“The experience helped me identify how our export market customers evaluate wheat quality so I can do the same in my breeding and selection program,” said Carter. “It also helped me better understand soft white wheat end-products and where we can improve. For example, some of those end users are blending soft white with hard white wheat from Australia in noodle recipes. To do this effectively, they want to see us lower our polyphenol oxidase (PPO) numbers, which control wheat color stability, which would possibly increase the percent blend of soft white they add. Therefore, in order to increase market share, we are going to put more emphasis on PPO in our soft white selections.”

The breeders also understand the responsibility they have in relaying what they have learned to producers and other wheat breeding programs.

“I have a better idea of the quality parameters and end-uses of the classes of wheat grown in my region, which I can use to assist growers in selecting high-yielding and high-quality varieties,” said Flowers. “I have passed along to breeders in my region that soft white wheat customers would like to see more emphasis on sponge cake quality and less on cookie quality.”

“We heard multiple requests to continue to prioritize quality standards by putting emphasis on end-use quality needs in lines on the market and in new varieties,” said Carter. “I plan on presenting that insight at the Pacific Northwest (PNW) Wheat Quality Council.”

“Growers support export market development by contributing part of their checkoff funds to U.S. Wheat Associates,” said Wirsching. “Sponsoring team events like this and other programs help keep our breeders and growers informed about why it is important to do what we can to develop and plant high quality varieties that overseas customers want.”

This was the fourth WQIT led by USW. In 2004, a similar trip was made to Asia, followed by Latin America in 2009, and Europe and North Africa in 2010. You can read previous coverage of the trip here from USW, the North Dakota Wheat Commission and AgWeek.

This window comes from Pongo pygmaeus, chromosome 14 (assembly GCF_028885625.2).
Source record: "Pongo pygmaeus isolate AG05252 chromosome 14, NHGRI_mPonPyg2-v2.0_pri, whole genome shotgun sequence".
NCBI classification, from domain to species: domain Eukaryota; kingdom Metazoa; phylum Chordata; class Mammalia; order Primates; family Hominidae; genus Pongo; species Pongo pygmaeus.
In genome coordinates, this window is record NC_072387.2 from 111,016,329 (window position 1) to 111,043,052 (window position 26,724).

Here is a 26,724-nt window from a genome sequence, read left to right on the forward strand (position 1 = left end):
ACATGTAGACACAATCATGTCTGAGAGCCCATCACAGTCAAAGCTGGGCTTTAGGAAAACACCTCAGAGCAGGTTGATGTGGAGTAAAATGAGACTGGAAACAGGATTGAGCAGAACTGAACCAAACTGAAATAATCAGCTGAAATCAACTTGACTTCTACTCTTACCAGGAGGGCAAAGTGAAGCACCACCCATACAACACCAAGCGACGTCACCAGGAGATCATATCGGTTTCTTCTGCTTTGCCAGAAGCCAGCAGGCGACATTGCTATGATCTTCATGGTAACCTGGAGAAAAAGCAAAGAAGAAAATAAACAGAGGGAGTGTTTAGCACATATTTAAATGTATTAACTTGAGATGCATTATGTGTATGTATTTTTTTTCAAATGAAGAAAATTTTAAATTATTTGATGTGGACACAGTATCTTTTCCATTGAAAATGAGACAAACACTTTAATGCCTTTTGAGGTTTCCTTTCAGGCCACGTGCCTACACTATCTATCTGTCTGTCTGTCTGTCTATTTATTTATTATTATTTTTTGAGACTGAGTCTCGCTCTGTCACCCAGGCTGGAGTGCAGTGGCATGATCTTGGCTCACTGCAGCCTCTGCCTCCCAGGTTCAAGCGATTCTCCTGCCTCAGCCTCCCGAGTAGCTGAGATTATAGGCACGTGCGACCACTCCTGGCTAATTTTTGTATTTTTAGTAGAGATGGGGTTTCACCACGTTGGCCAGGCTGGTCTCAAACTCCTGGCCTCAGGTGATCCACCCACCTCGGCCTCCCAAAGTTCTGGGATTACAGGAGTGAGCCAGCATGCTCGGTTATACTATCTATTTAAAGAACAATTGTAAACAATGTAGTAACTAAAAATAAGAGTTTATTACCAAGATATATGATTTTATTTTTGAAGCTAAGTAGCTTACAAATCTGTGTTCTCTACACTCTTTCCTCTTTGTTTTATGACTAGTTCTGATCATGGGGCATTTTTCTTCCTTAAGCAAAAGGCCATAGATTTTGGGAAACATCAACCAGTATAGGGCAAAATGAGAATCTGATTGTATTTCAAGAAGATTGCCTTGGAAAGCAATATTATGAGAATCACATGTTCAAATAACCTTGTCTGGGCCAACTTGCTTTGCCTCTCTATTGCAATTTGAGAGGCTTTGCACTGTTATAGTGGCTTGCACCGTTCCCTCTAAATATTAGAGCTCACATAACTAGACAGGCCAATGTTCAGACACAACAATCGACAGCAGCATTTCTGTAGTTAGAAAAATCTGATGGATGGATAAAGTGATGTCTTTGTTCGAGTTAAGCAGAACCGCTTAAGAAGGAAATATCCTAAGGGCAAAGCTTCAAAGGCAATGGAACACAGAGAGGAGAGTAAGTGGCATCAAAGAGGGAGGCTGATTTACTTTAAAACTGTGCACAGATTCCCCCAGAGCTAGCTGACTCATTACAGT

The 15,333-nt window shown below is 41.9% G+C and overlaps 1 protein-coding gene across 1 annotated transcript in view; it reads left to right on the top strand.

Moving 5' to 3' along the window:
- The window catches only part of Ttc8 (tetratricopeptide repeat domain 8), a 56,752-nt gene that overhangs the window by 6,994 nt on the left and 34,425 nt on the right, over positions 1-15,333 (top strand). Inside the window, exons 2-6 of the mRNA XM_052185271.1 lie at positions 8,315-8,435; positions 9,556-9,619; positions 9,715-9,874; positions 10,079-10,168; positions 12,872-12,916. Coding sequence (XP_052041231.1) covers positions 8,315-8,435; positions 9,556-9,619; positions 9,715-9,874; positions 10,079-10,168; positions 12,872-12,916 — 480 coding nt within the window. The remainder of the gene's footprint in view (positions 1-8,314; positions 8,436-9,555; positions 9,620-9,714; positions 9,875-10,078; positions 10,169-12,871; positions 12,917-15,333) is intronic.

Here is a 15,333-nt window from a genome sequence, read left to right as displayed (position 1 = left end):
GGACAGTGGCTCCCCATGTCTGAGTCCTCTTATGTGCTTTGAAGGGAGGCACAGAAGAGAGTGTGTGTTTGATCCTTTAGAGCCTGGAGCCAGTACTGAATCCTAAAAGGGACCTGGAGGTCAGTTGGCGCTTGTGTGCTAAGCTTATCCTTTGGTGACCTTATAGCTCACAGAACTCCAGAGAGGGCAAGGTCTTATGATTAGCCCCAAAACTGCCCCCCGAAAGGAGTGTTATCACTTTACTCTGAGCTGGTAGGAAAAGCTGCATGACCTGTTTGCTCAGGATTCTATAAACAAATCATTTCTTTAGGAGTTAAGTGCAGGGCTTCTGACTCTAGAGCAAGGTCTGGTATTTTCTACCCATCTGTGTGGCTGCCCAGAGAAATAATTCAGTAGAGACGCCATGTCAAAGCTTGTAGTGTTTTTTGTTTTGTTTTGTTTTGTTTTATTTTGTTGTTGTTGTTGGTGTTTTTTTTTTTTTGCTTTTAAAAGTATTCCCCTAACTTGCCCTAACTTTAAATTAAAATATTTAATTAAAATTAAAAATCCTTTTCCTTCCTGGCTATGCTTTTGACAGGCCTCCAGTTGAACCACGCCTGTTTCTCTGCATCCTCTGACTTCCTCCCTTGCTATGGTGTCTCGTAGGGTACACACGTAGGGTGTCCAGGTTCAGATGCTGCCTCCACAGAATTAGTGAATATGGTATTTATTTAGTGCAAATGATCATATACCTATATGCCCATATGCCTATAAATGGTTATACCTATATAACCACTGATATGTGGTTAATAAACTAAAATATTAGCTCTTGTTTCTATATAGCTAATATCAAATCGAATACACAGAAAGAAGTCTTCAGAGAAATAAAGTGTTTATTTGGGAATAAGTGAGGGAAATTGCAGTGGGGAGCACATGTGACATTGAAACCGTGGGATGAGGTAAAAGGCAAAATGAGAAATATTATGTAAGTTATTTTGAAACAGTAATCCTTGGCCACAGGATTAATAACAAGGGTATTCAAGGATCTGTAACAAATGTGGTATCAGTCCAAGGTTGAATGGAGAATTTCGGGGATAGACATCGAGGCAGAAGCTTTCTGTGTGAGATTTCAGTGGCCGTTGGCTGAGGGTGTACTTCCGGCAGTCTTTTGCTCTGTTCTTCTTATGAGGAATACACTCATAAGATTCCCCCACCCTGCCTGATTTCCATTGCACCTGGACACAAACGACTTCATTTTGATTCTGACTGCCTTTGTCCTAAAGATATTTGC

4. Introducing Europe’s Next Generation of Millers to U.S. Wheat

The link between food and family transcends cultures and, in some cases, industries. European millers had the chance to witness this in action while learning about the quality of U.S. wheat and the reliability of the U.S. supply system June 21 to 27, 2015, on their trade team visits to North Dakota, Minnesota and Ohio. The team of six participants from Italy, Spain and Malta included millers from companies of varying sizes and an Italian wheat trader who does business with the mills. USW worked with the North Dakota Wheat Commission, the Minnesota Wheat Research and Promotion Council and the Ohio Small Grains Marketing Program to organize this team.

“Some of these millers are owners or someday will take over the family business,” said Rutger Koekoek, USW Rotterdam Office marketing specialist, who traveled with the team. “They have responsibilities spanning procurement, production, quality control and so this visit gave the U.S. wheat industry the opportunity to develop a relationship with the next generation of decision makers.”

Based on a five-year average, the USW European Union (EU) region, which includes Israel, annually imports about 400,000 metric tons (MT) of HRS wheat. Italy is the largest European importer of HRS wheat, averaging 70 percent of total European imports of HRS over the past three years. “These countries look to U.S. wheat for quality in HRS wheat that is ideal for use in high quality flour mixes and soft red winter wheat that is suited for biscuits, crackers and pastries,” said Koekoek. “It is important that customers feel confident about both the product and the system.”